They stood patiently in line, young and old, with memories and stories, to pay their respects to an evangelist who they say changed their lives or the lives of their loved ones.
As Billy Graham became the fourth private citizen to lie in honor at the U.S. Capitol Rotunda, people drove for hundreds of miles, boarded buses and took the train to bid him farewell.
The first in line outside the Capitol was Jim Meyer, a funeral director who drove through the night from Niles, Mich., and arrived at 5:30 a.m. Wednesday (Feb. 28).
“Reverend Graham was so focused on Jesus,” said Meyer, 62, a member of the Evangelical Free Church. “That resulted in an honorable and respectful life, well deserving of this honor. That drew me here.”
When Meyer was in college, he went to a Graham crusade and worked with organizers for it, and he reads Christianity Today magazine, which Graham founded in 1956.
Others in line, from Baptists to Bruderhofs, spoke of other personal connections with the longtime evangelist, even if they never met him or saw him in person.
Denise Linton of Manassas, Va., arrived about an hour after Meyer.
“It’s such an honor for what he did for the world and in respect to my father,” said the Church of Christ member, tearing up as she explained why she came. “My father loved him and I remember as a little girl, my dad would sit by the hour and watch his crusades on television.”
A generation later, the 59-year-old retired schoolteacher still watches Graham’s crusade “classics” on the Trinity Broadcasting Network “whenever I can catch him on there.”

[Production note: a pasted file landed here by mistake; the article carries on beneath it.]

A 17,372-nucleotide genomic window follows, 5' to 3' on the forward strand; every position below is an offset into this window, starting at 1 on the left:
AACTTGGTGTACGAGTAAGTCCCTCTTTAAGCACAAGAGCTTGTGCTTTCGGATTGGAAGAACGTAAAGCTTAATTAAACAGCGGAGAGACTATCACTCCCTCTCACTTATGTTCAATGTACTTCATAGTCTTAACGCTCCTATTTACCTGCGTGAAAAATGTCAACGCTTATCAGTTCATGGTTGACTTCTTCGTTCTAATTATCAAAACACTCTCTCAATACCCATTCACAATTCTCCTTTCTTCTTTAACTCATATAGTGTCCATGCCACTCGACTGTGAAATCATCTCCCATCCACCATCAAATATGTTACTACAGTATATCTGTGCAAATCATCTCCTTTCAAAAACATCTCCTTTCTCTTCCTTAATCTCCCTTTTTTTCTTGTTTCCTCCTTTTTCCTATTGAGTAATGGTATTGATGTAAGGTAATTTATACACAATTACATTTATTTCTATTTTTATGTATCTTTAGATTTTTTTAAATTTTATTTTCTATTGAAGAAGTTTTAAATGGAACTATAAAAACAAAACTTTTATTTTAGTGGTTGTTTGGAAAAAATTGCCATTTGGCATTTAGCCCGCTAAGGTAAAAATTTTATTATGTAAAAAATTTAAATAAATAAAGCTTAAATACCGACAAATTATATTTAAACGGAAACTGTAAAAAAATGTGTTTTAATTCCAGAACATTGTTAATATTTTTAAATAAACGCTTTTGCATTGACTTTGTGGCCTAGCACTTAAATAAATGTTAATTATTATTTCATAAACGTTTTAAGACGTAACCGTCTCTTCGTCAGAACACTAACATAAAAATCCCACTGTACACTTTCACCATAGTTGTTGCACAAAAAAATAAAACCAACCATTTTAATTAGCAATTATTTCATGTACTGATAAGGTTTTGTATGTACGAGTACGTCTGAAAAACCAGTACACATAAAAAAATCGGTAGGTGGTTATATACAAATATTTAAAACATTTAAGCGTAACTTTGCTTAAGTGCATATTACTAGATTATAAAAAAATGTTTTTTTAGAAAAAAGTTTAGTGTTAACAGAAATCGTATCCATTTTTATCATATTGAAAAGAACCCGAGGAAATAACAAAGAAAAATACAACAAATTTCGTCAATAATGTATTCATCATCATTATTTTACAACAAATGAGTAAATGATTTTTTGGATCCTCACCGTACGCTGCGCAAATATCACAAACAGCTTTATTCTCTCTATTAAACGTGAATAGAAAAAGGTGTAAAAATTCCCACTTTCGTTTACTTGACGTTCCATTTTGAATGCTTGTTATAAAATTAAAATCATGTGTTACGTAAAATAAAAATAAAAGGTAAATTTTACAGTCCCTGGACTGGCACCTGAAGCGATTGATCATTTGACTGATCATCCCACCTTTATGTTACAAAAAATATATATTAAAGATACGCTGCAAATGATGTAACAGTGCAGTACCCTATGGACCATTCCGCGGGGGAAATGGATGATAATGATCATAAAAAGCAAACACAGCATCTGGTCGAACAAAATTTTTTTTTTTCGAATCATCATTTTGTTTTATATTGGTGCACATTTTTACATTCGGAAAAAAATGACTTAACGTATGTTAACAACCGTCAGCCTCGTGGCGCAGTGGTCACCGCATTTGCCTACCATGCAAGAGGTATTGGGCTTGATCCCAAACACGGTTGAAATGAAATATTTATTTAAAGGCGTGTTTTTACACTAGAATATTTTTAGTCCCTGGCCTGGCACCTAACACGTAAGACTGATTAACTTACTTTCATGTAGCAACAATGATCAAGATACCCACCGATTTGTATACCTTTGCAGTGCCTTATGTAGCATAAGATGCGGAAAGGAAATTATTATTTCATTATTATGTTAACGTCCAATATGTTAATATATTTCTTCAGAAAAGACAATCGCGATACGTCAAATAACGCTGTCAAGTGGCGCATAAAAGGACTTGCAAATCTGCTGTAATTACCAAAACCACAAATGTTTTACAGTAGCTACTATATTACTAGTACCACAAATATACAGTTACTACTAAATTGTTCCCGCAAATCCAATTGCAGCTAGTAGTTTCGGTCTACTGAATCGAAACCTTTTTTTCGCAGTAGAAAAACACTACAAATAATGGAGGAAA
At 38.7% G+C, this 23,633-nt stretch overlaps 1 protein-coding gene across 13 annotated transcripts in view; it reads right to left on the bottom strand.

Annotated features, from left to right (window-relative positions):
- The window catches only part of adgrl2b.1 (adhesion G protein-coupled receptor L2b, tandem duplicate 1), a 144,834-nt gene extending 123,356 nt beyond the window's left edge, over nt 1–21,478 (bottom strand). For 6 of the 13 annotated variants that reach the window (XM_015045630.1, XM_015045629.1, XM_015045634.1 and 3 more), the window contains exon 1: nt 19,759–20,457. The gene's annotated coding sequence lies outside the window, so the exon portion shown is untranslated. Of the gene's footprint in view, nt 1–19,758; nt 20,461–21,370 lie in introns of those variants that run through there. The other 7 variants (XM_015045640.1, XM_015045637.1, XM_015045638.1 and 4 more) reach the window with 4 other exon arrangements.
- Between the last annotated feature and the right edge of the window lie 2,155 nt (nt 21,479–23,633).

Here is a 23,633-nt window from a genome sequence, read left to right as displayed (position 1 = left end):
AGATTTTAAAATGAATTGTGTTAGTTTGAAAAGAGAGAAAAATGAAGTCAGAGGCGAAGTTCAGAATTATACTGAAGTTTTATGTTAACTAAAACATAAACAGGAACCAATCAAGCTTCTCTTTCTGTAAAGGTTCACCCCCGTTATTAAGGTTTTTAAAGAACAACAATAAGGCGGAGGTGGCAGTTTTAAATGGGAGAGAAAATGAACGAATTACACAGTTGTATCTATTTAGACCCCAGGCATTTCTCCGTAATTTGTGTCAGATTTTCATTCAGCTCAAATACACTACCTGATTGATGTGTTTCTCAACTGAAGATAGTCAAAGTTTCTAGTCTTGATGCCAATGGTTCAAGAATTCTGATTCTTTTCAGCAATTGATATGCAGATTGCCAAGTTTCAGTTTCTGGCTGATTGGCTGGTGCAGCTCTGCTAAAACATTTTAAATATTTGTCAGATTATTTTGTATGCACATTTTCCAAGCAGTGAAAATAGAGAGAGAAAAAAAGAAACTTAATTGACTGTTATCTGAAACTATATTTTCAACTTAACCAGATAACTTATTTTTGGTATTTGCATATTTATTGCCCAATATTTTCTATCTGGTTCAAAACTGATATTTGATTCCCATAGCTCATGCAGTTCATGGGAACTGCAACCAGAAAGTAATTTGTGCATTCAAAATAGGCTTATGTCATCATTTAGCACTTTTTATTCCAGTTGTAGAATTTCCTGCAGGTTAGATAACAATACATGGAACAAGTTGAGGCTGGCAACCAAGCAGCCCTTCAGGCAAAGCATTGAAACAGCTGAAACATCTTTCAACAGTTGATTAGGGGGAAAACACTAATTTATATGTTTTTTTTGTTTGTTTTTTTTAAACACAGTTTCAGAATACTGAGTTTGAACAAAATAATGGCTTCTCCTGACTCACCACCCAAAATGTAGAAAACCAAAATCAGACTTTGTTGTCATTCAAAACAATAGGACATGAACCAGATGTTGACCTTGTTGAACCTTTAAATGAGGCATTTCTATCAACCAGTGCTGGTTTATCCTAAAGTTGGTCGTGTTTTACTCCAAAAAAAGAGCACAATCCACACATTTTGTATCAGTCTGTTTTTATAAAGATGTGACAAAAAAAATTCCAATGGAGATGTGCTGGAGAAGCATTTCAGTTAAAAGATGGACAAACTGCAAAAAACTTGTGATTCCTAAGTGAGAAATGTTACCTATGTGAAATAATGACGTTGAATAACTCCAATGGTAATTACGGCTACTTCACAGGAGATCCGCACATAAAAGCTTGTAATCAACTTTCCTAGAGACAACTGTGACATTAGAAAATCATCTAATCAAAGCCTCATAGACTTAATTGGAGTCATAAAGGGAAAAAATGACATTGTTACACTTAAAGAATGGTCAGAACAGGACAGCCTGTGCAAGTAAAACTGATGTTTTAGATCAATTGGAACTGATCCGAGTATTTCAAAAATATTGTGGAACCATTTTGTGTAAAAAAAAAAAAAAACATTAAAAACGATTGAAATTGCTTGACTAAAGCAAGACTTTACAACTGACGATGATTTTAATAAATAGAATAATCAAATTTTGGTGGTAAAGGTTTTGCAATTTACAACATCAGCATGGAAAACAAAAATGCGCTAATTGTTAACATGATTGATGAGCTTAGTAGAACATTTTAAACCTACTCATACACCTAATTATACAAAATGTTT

Members of Congress and invited officials attended a private service in the rotunda before crowds outside were scheduled to walk by Graham’s coffin.
Those in line recalled Graham speaking at locations ranging from Harvard University’s chapel to a crusade in Indonesia to a missions conference in Urbana, Ill.
Though many were of the generation that attended his crusades, others learned about him on their travels this week to the Capitol, where they stood in line across the street from an at-first longer line of observers waiting to watch oral arguments at the Supreme Court.
By 10:30, more than 200 people were waiting in the sunshine of the late winter day, eating Pop-Tarts or drinking coffee.
Mary Ann Merritt, 55, traveled from Richmond, Va., with her 90-year-old mother, Betty, who had been a Southern Baptist missionary in Nigeria and called Graham a “wonderful man.”
The Rev. Joyce Daniels of Aberdeen, Md., said she came because Graham’s voice was heard across the globe.
“He was one of the sons of thunder,” the hospital chaplain said, her clerical collar showing beneath her hooded jacket.
“Billy Graham had a very simple message: If you need to get right with God, do it now,” said Norm Gordon, pastor of a Presbyterian Church (USA) congregation in Falls Church, Va.
He said Graham was a leader of evangelicals as their movement shifted from fundamentalism to more mainstream acceptance to its current association with the religious right, including Graham’s son — evangelist Franklin Graham.
“It’s almost fitting that he’s dying now because his son is in a very different place ideologically and it sort of says we don’t know where this movement’s going,” Gordon said.
John Jordan, 18, of Orleans, Mass., said he learned more about Graham on his coach bus as he traveled with a home school group affiliated with the Community of Jesus, an ecumenical Christian movement in the Benedictine tradition.
“He was a really important figure and he was really important to a lot of people that we know,” Jordan said, referring to the parents of teens in his group. “He changed a lot of people’s lives.”
As scores more joined the line outside the Capitol, and the 11 a.m. ceremony was about to begin inside the white building gleaming in the sun, a couple too far away to get there in person was represented by an arrangement of white and red roses.
Flower deliverer James Brown from Lee’s Flower and Card Shop had tried to deliver them into the Capitol on the South Beach, Ore., couple’s behalf. Earlier he had successfully delivered five other arrangements to honor Graham; now, with access restricted, he had to wait to determine when he could make the couple’s delivery.
Though he was working, he too paused to remember Graham.
“He was a great religious person,” said Brown, a Baptist who attends a D.C. church. “Watched him all the time.”
— by Adelle M. Banks | BP